While the luthier and fashion community may seem disparate, there are many connections. Can you talk a bit about some of the intersections?
Well, the easy answer is style. Since the beginning of the folk movements now known as rock & country, we’ve seen singers wearing guitars. I don’t mean playing guitar, I mean wearing. Many of the most famous singers in history wore a guitar that was not mic’d or amplified in any way. It was a fashion accessory. The guitar is cool. Guitar players inspire fashion designers, and fashion designers inspire guitar players. Regardless of the musical capacity of a guitar, people will not play it if it doesn’t look right. The same is with fashion. How many times have you seen someone wear something that is simply a bad choice for the current weather conditions, just so they could project their desired fashion statement? Luthiers have to deal with these issues all the time. I have known many successful guitar makers who have had key endorsing artists tell them that their new job requires a different looking instrument. The musician’s job is directly connected to the fashion statement the band or lead artist wants to project. Sometimes this means that a guitar maker must conform to the desired image, while still trying to honor what the artist liked about their instruments in the first place. Of course, conformity is not the only variable. The opposite situation can be found when an artist wishes to project a unique visual statement and the guitar maker is tasked with making it musical. Perhaps the most recognizable example might be when Prince changed his name to a symbol. He commissioned a guitar maker to make this symbol into a working guitar. Other examples can be found with ZZ Top, Bootsy Collins, Matt Bellamy and other artists who wish to stand out from the crowd, rather than conform to expectations.
You are working on a new book, The Unwritten Future of the Guitar. Can you please tell us about this project and how it relates to the BGS series?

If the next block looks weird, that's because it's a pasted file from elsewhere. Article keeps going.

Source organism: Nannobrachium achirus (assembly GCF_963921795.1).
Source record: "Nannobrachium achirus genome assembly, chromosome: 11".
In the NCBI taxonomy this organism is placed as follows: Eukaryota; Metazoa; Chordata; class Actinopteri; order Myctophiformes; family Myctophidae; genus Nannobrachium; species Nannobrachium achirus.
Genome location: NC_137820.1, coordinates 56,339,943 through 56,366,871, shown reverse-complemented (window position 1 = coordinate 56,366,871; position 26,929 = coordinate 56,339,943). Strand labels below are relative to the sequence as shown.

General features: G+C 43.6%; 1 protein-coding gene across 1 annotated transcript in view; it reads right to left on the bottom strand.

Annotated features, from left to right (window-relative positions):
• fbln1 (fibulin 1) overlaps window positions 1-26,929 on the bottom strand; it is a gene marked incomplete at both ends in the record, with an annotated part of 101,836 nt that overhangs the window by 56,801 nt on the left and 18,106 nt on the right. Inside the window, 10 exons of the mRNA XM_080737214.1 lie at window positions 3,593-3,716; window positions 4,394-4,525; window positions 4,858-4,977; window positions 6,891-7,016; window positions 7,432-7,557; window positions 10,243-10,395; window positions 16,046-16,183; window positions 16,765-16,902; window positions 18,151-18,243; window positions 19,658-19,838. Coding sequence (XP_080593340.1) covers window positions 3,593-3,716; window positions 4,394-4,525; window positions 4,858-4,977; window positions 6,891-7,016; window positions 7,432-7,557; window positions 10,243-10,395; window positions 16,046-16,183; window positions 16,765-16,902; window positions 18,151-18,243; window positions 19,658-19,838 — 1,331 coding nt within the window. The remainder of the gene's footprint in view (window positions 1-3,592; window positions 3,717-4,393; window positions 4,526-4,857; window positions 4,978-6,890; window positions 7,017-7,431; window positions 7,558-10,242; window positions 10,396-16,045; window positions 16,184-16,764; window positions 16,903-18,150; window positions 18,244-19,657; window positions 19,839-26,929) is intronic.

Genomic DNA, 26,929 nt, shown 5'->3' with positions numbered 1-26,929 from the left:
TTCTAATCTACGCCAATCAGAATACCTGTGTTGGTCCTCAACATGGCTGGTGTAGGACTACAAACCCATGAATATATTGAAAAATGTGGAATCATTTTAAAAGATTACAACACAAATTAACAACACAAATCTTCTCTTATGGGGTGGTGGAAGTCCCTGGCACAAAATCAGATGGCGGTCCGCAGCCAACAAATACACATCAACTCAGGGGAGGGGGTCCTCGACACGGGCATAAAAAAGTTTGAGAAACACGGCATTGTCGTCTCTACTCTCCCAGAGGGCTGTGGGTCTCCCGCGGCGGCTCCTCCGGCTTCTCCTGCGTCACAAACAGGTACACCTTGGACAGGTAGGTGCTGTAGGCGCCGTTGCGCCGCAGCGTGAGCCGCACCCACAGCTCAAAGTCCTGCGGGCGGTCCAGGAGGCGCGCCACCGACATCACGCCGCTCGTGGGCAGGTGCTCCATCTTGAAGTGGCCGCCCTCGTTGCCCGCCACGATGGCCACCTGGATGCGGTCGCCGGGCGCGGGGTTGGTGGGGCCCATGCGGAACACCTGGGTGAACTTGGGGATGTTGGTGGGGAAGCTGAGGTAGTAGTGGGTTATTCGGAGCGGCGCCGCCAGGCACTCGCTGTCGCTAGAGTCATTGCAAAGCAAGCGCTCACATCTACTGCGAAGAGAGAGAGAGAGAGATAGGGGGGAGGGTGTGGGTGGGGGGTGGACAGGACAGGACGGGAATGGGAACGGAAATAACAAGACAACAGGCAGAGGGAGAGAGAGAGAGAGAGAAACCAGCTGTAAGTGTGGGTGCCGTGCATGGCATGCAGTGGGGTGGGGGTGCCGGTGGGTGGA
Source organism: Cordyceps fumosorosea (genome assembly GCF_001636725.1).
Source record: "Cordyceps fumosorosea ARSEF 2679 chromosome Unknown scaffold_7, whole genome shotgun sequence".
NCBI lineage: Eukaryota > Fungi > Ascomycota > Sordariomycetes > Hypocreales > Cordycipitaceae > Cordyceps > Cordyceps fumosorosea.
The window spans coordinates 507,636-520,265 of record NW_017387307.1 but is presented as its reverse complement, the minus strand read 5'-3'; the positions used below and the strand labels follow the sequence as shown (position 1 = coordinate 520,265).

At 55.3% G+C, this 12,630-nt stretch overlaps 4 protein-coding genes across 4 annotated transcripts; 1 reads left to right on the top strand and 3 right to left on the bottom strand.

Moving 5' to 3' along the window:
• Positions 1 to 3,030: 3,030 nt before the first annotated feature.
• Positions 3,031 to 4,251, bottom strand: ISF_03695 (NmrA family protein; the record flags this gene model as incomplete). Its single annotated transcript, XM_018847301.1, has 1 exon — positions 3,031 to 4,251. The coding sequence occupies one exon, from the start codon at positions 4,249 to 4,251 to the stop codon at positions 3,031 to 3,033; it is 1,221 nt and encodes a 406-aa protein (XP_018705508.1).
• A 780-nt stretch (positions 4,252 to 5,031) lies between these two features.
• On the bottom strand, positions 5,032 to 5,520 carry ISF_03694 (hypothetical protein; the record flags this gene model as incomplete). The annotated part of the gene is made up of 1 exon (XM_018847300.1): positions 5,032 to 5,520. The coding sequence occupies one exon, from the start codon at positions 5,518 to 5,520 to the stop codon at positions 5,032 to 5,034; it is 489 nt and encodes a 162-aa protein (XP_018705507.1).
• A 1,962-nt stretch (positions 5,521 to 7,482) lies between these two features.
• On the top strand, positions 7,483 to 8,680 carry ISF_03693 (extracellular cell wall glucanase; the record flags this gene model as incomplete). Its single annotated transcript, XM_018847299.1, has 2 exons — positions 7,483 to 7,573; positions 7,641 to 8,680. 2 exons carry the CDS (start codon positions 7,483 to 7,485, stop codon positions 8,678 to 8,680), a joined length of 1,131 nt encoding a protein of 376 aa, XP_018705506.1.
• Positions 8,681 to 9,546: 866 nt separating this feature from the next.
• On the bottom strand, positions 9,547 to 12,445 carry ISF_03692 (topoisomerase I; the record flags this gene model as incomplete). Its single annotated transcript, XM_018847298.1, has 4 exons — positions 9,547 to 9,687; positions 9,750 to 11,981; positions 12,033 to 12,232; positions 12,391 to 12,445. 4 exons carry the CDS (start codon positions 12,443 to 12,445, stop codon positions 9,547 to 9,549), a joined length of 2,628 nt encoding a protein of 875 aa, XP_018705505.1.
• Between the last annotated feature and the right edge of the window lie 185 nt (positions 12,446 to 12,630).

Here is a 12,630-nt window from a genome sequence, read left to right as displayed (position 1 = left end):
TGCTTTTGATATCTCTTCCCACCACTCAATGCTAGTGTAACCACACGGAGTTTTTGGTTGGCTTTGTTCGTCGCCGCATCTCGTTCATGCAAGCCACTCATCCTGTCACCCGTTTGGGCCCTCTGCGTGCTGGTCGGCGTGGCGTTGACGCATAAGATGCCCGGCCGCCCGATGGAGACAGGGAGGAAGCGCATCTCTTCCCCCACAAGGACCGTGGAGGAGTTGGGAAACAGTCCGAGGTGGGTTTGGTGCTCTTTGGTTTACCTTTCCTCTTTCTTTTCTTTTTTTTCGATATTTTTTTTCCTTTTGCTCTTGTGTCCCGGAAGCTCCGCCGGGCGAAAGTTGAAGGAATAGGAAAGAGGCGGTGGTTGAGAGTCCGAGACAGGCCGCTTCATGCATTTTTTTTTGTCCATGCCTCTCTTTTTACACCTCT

As a curator, I often think of the connections between things. The “why” and how they came to be. This, of course, leads to observations and hopefully a deeper understanding of the subject matter. I began to see the guitar in movements and observed just how often the guitar has changed and evolved. Somehow there is a feeling that the guitar is a certain way, attached to tradition and that it has somehow cemented into something unchangeable. This thinking has provoked controversial articles like the one printed in the Washington Post about the death of the electric guitar and a feeling within some that the industry is in decline. But, I don’t see it this way. The guitar has constantly evolved because it’s the people’s instrument and people constantly evolve—every generation since Torres in 1850 has had their guitar. There are more than ten unique guitar variations that are still produced today from the first 100 years of the modern guitar. It hasn’t stopped and I don’t think it ever will. There are peaks and declines, but each one lives on to some extent. The peculiar thing is that the guitar makers intended purpose for their design is often not accepted. Iconic designs like the National Resophonic guitar and Gibson's Les Paul were never really accepted for their intended purpose. It was the people/artists who decided what they would be. This is what inspired the working title of “The Un-written Future of the Guitar.” And, I try to represent these many different ideas and movements within the BGS. Anyone should be able to come into the BGS and find something they relate to. The people’s ideas live here, in the people’s instrument.